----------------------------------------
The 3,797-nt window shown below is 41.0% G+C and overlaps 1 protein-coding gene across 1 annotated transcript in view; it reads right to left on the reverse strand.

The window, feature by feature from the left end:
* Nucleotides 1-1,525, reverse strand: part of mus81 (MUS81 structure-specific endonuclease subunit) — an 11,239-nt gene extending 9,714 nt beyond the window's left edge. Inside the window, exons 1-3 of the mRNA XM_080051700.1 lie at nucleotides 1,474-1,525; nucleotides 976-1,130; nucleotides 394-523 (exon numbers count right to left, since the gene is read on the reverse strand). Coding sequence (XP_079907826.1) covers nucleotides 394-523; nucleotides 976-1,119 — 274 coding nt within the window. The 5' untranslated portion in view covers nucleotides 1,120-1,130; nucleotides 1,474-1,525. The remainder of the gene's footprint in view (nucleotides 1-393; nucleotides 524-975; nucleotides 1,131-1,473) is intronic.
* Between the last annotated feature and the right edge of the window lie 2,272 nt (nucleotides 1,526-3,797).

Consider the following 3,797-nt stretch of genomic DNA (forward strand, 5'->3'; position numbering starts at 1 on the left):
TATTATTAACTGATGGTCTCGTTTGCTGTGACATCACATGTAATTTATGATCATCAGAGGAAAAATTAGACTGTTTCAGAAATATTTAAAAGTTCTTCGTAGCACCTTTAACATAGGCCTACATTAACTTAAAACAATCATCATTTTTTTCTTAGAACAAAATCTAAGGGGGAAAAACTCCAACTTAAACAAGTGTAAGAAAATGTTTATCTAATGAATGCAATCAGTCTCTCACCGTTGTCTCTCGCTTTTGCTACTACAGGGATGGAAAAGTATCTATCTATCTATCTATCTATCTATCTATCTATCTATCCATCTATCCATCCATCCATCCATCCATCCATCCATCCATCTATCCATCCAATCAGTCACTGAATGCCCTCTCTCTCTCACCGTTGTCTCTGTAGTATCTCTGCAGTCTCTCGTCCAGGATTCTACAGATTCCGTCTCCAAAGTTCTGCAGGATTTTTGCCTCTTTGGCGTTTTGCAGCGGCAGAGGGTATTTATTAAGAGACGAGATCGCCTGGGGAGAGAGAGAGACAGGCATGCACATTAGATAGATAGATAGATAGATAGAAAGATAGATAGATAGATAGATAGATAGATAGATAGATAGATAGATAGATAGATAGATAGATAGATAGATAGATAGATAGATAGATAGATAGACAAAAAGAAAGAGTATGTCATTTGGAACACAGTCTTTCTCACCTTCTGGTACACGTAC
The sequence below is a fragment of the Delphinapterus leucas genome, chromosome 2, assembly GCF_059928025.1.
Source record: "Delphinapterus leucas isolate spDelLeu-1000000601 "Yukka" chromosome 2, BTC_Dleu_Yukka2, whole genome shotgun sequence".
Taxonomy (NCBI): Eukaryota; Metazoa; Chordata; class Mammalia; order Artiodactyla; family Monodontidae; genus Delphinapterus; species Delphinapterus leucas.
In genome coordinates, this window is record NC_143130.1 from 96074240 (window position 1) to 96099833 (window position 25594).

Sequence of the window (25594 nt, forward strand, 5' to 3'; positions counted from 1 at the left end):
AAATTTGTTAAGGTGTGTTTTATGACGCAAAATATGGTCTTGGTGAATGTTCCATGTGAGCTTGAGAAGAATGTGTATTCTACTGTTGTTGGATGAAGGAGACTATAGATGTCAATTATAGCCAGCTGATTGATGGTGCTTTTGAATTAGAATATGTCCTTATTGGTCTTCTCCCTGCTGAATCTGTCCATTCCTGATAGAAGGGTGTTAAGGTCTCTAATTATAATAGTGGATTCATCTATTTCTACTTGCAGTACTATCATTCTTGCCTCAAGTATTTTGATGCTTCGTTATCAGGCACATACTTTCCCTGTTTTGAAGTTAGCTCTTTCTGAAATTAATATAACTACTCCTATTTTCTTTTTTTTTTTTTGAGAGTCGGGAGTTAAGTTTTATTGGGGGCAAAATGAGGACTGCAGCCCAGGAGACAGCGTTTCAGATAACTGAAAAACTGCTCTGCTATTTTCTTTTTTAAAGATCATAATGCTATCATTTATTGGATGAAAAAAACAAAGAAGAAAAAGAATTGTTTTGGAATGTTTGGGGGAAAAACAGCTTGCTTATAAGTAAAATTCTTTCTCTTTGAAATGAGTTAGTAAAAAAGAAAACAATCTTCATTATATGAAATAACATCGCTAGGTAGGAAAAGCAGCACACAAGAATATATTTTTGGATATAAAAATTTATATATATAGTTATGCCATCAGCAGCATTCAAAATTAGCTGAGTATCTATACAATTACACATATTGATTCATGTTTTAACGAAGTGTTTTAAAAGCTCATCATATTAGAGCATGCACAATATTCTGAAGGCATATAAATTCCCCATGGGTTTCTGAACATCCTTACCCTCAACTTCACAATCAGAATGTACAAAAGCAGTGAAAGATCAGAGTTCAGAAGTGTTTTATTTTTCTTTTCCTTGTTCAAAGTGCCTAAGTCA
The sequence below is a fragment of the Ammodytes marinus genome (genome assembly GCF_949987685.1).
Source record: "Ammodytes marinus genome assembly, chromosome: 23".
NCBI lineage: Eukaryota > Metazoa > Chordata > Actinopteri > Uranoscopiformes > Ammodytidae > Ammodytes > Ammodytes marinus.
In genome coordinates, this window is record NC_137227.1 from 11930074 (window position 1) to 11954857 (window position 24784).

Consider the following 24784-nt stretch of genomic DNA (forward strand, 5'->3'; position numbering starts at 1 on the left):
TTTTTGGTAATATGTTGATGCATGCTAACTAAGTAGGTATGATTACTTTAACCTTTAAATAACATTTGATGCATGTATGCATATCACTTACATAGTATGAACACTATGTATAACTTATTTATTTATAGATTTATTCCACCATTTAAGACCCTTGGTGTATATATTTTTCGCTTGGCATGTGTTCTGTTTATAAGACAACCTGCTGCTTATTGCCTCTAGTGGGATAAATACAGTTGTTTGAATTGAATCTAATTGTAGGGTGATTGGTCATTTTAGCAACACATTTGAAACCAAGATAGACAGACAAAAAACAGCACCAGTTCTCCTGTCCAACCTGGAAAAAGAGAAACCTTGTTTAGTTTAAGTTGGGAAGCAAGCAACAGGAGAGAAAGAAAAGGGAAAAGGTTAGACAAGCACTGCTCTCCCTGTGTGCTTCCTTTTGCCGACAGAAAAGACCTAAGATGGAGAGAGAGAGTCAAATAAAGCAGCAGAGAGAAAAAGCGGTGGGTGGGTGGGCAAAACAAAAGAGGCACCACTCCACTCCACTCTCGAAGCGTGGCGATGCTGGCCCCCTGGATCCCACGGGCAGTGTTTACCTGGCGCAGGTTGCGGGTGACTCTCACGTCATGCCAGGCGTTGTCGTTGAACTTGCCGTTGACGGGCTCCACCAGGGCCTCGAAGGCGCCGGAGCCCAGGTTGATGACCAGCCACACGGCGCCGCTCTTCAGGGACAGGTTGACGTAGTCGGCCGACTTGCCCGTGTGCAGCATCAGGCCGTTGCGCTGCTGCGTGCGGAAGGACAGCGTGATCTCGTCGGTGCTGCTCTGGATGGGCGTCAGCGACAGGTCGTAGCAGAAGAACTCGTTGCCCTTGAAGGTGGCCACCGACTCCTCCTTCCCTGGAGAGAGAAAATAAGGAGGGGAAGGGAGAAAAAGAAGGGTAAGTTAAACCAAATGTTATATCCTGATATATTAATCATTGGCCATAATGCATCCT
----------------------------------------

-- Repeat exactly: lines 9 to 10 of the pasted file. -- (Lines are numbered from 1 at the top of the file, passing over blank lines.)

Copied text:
Taxonomy (NCBI): Eukaryota; Metazoa; Chordata; class Mammalia; order Artiodactyla; family Monodontidae; genus Delphinapterus; species Delphinapterus leucas.
In genome coordinates, this window is record NC_143130.1 from 96074240 (window position 1) to 96099833 (window position 25594).